Prior Criminal History of Nurse in Video Was Not Public

As the case against Andrea Bowling of Elkland is developing, the agency who hired her is telling the media that her previous criminal record simply did not show up when they did their background check. The reason for the missing information is that the records of Bowling’s past were not meant to be public. As of now, Bowling is facing charges of property damage and theft and has had her nursing license placed on probation because of a home video from a Springfield homeowner, which they say shows Bowling going into a locked closet that had pain medication in it. The video was used to bring up charges against her.

Back in 1996, Bowling pleaded guilty when brought up on charges of stealing (that is according to records from the Greene County court). As a result of the case, Bowling received a sentence of five years’ probation. When asked about the background checks procedure, Lt. John Hotz from the state’s highway patrol told media sources that any information given by the Highway Patrol to the DHSS was in fact accurate. According to the background report, nothing was reported by the Highway Patrol during the background check.

Ursula Gorman, who is part of the human resources management team for the company Bowling worked for, Phoenix Home Health Care, told journalists that the state patrol in Missouri advised her that the criminal record for the accused should not have been public. The state’s Highway Patrol is the agency that provides the information required for state background checks, which are done by the DHSS or Department of Health and Senior Services.

The issue at hand was that according to Gorman, the records from the court became sealed once Bowling's five year probation was over. When the previous charges were filed, she was not yet a nurse. The file was then closed in 2002, which meant they would not be shown in a background check.

Because of the new case, some news sources have been able to compare the clean background checks and the criminal record for Ms. Bowling, but at the moment, both the accused as well as her attorney have not commented. The video at the center of the case was filmed back in October of 2011, and the camera is also an alarm clock, which is what allows it to be almost undetectable. The reason the video was even made was because the homeowner, Tawanna Carpenter from Springfield started to get suspicious after some of the pain medication used by her son started to go missing.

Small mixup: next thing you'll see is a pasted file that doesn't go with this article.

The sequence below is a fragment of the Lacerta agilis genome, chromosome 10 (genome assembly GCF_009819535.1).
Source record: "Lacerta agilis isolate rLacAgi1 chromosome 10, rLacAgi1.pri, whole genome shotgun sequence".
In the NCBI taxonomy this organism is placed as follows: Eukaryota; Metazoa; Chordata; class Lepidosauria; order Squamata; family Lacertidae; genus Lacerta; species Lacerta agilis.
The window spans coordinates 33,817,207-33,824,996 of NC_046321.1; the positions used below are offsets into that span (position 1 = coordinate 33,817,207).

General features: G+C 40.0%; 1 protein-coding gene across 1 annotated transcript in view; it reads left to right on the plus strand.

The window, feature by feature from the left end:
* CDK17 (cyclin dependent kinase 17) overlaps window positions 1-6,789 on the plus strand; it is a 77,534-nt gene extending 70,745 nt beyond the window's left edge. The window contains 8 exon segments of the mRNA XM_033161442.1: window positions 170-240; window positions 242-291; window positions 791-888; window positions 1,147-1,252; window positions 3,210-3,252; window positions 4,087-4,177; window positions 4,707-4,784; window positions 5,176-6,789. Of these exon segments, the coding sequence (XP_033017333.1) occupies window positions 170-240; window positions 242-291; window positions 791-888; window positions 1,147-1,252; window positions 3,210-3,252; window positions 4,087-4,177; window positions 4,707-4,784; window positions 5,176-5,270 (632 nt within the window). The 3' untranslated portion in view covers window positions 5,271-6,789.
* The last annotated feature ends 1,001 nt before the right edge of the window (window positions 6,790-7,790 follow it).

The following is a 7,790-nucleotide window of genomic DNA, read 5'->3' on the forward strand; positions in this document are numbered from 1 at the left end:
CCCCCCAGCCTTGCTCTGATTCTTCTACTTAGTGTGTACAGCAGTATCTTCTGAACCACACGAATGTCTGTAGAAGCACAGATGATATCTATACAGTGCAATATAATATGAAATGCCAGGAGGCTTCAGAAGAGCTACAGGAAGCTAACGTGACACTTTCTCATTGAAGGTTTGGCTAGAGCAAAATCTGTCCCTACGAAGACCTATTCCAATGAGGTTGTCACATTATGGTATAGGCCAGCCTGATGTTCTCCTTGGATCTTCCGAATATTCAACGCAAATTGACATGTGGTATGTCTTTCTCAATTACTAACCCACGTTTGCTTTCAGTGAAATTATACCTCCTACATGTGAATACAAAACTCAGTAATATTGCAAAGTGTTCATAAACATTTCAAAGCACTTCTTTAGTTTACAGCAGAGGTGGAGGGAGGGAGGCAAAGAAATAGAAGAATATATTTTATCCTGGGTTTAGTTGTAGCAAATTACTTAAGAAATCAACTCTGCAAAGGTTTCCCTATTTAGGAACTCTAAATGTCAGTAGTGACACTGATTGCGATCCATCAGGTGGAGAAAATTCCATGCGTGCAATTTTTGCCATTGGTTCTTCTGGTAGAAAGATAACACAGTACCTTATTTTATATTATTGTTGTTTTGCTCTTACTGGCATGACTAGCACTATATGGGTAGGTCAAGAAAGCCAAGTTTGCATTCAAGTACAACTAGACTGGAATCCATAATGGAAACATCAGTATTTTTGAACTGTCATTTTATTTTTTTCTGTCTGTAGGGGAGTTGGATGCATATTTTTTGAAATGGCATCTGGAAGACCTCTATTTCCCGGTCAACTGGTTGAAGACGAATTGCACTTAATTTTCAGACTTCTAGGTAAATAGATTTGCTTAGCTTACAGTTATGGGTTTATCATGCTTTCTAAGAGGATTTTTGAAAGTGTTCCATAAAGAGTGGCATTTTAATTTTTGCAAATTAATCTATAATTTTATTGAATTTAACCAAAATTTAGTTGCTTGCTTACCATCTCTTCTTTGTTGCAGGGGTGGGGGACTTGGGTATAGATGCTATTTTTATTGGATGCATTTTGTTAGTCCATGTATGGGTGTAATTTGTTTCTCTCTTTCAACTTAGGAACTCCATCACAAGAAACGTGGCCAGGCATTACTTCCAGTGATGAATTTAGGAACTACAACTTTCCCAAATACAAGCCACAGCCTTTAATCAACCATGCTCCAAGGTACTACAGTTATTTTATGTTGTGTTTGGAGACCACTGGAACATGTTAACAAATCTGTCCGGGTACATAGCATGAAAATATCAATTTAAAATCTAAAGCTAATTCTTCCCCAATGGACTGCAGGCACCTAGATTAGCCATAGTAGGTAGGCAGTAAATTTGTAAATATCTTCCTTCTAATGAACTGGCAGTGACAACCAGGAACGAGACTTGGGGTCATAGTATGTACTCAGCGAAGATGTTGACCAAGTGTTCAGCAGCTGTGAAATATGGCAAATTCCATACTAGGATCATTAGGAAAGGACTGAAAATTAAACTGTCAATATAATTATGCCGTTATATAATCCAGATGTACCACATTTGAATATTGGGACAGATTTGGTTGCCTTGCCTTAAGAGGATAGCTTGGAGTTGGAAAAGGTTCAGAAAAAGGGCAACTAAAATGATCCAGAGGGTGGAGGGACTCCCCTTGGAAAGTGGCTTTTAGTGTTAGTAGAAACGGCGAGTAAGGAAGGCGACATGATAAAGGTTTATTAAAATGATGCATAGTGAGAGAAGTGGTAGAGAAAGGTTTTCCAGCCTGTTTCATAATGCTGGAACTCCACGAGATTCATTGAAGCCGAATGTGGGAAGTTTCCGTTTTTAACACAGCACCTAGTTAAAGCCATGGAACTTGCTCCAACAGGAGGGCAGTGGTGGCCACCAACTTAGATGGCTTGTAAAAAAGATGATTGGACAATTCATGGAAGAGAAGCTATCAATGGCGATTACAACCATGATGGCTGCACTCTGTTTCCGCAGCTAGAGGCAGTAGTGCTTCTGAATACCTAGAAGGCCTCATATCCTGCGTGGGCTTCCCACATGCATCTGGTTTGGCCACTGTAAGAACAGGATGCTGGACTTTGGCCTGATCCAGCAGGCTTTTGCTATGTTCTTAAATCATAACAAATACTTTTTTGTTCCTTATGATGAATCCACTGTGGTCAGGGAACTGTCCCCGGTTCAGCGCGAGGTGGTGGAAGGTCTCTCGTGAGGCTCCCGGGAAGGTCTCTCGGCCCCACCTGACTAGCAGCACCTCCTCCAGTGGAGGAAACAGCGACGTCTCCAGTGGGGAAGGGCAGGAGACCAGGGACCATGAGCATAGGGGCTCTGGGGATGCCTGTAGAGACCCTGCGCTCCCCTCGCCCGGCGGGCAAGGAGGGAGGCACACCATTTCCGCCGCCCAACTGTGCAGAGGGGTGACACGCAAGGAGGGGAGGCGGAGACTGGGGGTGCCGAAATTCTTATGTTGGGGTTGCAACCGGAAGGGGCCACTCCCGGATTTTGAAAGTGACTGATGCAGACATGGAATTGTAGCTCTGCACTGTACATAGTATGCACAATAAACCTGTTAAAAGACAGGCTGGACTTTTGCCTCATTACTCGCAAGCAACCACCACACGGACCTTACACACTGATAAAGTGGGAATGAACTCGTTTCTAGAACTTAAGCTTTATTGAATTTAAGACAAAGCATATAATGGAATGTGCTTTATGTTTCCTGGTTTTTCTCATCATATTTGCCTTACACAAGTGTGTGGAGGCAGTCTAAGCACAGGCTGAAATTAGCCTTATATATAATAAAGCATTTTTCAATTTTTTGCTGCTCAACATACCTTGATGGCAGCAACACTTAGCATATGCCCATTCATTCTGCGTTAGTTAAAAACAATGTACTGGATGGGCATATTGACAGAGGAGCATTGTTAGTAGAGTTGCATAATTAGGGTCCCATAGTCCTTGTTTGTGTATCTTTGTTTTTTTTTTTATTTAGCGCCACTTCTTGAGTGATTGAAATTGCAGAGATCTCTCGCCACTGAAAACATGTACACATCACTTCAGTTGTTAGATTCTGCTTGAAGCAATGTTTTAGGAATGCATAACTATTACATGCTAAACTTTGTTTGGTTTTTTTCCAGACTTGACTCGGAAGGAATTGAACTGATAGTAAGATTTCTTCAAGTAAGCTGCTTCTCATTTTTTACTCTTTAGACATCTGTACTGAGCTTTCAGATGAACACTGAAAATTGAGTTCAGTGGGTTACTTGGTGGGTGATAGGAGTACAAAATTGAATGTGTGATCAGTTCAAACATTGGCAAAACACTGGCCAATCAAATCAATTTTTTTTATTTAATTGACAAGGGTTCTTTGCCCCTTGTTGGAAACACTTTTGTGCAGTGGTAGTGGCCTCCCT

Carpenter’s son Kenneth has been receiving home care due to an accident in July of 2009, which left him with brain injuries as a result. The accident took place on Hwy 60 of that year. Since then, he has been on pain medication, including hydrocodone, a prescription medication which has the potential of becoming addictive and is used for treating pain. As a result of the theft of this medication, Phoenix Home Health Care fired Andrea Bowling and also filed a report with the state’s Board of Nursing.

Most state health agencies are demanding that home care agencies require background checks of their employees. If you run a home care agency, you can team up with to get instant screening services like their US OneSEARCH tool. This will let you know about any convictions an applicant has in any one of the 50 states. You can also use their Education Verification tool, to make sure your healthcare personnel have the required medical degrees required for the job.

About - - a founding member of the National Association of Professional Background Screeners (NAPBS®) and cofounder of the Expungement Clearinghouse - serves thousands of customers nationwide, from small businesses to Fortune 100 companies by providing comprehensive screening services. Headquartered in Dallas, Texas, with an Eastern Operations Center in Chapin, S.C., is home to one of the largest online criminal conviction databases in the industry. For more information about backgroundchecks’ offerings, please visit



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Michael Klazema

About Michael Klazema The author

Michael Klazema is the lead author and editor for Dallas-based with a focus on human resource and employment screening developments

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